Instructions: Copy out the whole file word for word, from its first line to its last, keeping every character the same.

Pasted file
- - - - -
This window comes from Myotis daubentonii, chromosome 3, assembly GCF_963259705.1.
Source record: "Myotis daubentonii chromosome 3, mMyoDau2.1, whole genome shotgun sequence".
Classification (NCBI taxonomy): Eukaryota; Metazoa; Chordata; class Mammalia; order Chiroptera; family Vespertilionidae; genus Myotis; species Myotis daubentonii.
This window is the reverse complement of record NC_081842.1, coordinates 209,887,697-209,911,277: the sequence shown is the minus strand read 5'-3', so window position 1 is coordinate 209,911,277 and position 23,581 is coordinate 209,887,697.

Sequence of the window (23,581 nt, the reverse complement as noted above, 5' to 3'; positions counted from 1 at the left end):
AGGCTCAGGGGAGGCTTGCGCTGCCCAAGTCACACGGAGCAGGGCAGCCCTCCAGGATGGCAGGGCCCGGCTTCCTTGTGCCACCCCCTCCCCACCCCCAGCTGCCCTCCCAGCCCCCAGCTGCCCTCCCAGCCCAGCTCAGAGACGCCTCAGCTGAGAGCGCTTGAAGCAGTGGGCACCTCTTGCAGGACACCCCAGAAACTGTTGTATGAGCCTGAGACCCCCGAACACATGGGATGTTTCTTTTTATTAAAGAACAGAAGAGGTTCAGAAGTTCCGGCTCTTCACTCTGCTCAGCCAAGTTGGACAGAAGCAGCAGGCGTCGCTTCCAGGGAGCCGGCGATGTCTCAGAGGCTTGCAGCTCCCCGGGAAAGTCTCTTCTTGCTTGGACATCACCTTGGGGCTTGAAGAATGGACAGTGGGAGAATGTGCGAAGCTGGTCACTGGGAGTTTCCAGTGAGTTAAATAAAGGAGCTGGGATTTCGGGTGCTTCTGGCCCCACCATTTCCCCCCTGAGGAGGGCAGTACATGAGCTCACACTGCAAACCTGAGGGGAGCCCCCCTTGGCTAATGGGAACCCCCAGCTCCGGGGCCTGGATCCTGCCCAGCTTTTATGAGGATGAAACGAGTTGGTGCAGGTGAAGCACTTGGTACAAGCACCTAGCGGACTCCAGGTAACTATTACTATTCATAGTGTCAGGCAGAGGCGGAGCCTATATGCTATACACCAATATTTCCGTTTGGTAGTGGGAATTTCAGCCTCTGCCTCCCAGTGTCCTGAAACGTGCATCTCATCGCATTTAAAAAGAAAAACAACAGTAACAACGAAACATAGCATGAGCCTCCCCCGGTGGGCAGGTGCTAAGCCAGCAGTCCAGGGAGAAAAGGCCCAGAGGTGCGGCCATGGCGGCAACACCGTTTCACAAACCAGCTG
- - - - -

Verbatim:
This window comes from Myotis daubentonii, chromosome 3, assembly GCF_963259705.1.
Source record: "Myotis daubentonii chromosome 3, mMyoDau2.1, whole genome shotgun sequence".
Classification (NCBI taxonomy): Eukaryota; Metazoa; Chordata; class Mammalia; order Chiroptera; family Vespertilionidae; genus Myotis; species Myotis daubentonii.
This window is the reverse complement of record NC_081842.1, coordinates 209,887,697-209,911,277: the sequence shown is the minus strand read 5'-3', so window position 1 is coordinate 209,911,277 and position 23,581 is coordinate 209,887,697.

Sequence of the window (23,581 nt, the reverse complement as noted above, 5' to 3'; positions counted from 1 at the left end):
AGGCTCAGGGGAGGCTTGCGCTGCCCAAGTCACACGGAGCAGGGCAGCCCTCCAGGATGGCAGGGCCCGGCTTCCTTGTGCCACCCCCTCCCCACCCCCAGCTGCCCTCCCAGCCCCCAGCTGCCCTCCCAGCCCAGCTCAGAGACGCCTCAGCTGAGAGCGCTTGAAGCAGTGGGCACCTCTTGCAGGACACCCCAGAAACTGTTGTATGAGCCTGAGACCCCCGAACACATGGGATGTTTCTTTTTATTAAAGAACAGAAGAGGTTCAGAAGTTCCGGCTCTTCACTCTGCTCAGCCAAGTTGGACAGAAGCAGCAGGCGTCGCTTCCAGGGAGCCGGCGATGTCTCAGAGGCTTGCAGCTCCCCGGGAAAGTCTCTTCTTGCTTGGACATCACCTTGGGGCTTGAAGAATGGACAGTGGGAGAATGTGCGAAGCTGGTCACTGGGAGTTTCCAGTGAGTTAAATAAAGGAGCTGGGATTTCGGGTGCTTCTGGCCCCACCATTTCCCCCCTGAGGAGGGCAGTACATGAGCTCACACTGCAAACCTGAGGGGAGCCCCCCTTGGCTAATGGGAACCCCCAGCTCCGGGGCCTGGATCCTGCCCAGCTTTTATGAGGATGAAACGAGTTGGTGCAGGTGAAGCACTTGGTACAAGCACCTAGCGGACTCCAGGTAACTATTACTATTCATAGTGTCAGGCAGAGGCGGAGCCTATATGCTATACACCAATATTTCCGTTTGGTAGTGGGAATTTCAGCCTCTGCCTCCCAGTGTCCTGAAACGTGCATCTCATCGCATTTAAAAAGAAAAACAACAGTAACAACGAAACATAGCATGAGCCTCCCCCGGTGGGCAGGTGCTAAGCCAGCAGTCCAGGGAGAAAAGGCCCAGAGGTGCGGCCATGGCGGCAACACCGTTTCACAAACCAGCTG